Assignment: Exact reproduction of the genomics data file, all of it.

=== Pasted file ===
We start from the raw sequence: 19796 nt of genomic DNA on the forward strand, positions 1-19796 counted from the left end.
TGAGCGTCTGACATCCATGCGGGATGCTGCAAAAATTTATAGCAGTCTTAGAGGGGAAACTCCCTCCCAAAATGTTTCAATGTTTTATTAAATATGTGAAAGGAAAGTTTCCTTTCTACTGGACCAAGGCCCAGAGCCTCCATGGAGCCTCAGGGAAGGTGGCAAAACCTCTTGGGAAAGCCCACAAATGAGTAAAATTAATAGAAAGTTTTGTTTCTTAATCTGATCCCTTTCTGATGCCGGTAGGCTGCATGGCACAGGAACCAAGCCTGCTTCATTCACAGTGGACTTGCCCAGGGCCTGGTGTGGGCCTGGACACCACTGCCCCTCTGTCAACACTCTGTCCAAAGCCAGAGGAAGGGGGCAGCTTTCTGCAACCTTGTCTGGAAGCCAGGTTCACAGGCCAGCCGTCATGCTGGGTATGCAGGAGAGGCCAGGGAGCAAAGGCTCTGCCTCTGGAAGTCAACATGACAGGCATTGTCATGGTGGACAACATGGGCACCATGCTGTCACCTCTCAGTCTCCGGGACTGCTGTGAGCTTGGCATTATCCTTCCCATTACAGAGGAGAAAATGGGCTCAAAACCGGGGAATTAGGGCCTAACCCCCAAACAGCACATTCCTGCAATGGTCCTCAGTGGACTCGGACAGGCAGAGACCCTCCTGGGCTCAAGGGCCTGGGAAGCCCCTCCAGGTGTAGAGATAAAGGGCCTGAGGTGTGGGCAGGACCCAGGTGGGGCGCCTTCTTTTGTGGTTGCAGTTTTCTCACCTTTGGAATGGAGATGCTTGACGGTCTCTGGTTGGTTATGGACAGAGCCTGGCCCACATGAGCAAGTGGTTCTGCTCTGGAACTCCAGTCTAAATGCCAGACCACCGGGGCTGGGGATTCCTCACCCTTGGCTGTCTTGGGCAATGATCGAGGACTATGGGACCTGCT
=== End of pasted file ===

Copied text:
We start from the raw sequence: 19796 nt of genomic DNA on the forward strand, positions 1-19796 counted from the left end.
TGAGCGTCTGACATCCATGCGGGATGCTGCAAAAATTTATAGCAGTCTTAGAGGGGAAACTCCCTCCCAAAATGTTTCAATGTTTTATTAAATATGTGAAAGGAAAGTTTCCTTTCTACTGGACCAAGGCCCAGAGCCTCCATGGAGCCTCAGGGAAGGTGGCAAAACCTCTTGGGAAAGCCCACAAATGAGTAAAATTAATAGAAAGTTTTGTTTCTTAATCTGATCCCTTTCTGATGCCGGTAGGCTGCATGGCACAGGAACCAAGCCTGCTTCATTCACAGTGGACTTGCCCAGGGCCTGGTGTGGGCCTGGACACCACTGCCCCTCTGTCAACACTCTGTCCAAAGCCAGAGGAAGGGGGCAGCTTTCTGCAACCTTGTCTGGAAGCCAGGTTCACAGGCCAGCCGTCATGCTGGGTATGCAGGAGAGGCCAGGGAGCAAAGGCTCTGCCTCTGGAAGTCAACATGACAGGCATTGTCATGGTGGACAACATGGGCACCATGCTGTCACCTCTCAGTCTCCGGGACTGCTGTGAGCTTGGCATTATCCTTCCCATTACAGAGGAGAAAATGGGCTCAAAACCGGGGAATTAGGGCCTAACCCCCAAACAGCACATTCCTGCAATGGTCCTCAGTGGACTCGGACAGGCAGAGACCCTCCTGGGCTCAAGGGCCTGGGAAGCCCCTCCAGGTGTAGAGATAAAGGGCCTGAGGTGTGGGCAGGACCCAGGTGGGGCGCCTTCTTTTGTGGTTGCAGTTTTCTCACCTTTGGAATGGAGATGCTTGACGGTCTCTGGTTGGTTATGGACAGAGCCTGGCCCACATGAGCAAGTGGTTCTGCTCTGGAACTCCAGTCTAAATGCCAGACCACCGGGGCTGGGGATTCCTCACCCTTGGCTGTCTTGGGCAATGATCGAGGACTATGGGACCTGCT